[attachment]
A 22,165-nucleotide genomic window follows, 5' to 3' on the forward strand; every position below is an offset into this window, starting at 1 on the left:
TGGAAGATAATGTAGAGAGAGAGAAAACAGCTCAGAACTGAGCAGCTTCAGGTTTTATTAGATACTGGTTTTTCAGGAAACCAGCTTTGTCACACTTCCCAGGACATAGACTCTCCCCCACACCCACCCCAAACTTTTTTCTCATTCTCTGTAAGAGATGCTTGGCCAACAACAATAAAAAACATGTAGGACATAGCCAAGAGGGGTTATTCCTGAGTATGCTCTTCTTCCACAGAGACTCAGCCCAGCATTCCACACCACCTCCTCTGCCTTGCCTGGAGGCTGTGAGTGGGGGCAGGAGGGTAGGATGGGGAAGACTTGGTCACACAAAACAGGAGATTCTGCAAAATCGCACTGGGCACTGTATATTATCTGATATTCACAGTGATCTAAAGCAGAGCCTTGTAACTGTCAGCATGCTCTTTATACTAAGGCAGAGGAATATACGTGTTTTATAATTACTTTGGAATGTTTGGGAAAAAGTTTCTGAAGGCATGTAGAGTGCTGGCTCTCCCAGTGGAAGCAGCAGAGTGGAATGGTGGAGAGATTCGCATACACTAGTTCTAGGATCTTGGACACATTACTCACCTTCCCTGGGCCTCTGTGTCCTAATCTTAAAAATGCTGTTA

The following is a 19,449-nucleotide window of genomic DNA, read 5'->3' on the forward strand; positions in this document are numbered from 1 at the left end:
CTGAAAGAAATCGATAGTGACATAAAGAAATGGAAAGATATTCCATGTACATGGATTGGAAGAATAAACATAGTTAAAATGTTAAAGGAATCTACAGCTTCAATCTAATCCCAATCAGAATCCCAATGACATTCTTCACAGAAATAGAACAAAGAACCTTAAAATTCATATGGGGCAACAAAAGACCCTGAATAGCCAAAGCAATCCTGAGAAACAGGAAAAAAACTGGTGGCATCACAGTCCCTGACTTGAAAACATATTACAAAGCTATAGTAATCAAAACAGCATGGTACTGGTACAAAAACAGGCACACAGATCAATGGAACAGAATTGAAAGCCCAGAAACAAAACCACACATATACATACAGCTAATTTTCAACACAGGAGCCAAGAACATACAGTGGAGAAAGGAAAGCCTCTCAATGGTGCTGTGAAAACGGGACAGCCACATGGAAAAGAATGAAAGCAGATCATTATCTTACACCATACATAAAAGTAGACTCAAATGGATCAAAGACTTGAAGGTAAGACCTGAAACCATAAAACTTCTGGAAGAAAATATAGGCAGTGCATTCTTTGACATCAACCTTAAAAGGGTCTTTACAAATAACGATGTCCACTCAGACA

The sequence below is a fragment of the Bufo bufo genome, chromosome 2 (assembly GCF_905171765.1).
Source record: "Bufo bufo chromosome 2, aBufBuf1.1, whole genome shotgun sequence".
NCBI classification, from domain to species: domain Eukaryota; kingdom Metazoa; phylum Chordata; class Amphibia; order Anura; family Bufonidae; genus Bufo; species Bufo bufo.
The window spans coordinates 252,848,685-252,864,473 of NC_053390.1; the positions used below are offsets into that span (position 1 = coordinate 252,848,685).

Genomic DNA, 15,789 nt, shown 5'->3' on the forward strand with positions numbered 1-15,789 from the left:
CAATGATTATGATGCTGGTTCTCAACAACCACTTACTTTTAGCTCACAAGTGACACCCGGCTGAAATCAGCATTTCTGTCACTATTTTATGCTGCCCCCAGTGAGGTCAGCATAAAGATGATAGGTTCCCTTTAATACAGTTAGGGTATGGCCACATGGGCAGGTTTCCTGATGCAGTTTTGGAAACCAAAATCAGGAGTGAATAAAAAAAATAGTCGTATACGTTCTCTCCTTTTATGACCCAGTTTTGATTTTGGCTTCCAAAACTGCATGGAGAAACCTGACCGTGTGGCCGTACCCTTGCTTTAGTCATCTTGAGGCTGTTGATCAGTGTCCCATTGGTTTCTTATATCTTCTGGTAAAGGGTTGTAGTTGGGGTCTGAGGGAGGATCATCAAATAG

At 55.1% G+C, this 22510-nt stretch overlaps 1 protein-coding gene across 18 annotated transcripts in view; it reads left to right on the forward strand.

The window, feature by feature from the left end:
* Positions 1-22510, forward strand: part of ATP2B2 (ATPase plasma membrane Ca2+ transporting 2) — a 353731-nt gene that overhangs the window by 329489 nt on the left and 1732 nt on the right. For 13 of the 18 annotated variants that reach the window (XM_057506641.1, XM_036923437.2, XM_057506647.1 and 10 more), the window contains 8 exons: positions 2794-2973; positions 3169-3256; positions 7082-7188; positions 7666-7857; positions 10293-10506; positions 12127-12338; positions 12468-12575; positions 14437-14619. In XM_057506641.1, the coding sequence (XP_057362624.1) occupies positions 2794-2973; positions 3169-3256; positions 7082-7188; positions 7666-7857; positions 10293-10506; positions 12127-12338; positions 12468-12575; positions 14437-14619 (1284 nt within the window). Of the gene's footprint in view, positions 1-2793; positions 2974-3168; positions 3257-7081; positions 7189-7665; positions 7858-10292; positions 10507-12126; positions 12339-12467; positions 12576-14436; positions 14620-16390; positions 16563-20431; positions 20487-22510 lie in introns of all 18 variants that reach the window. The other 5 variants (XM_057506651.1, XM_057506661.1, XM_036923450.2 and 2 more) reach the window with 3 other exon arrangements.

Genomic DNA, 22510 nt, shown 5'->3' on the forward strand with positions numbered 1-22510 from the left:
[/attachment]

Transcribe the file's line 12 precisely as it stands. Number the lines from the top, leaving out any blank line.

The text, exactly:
The window, feature by feature from the left end: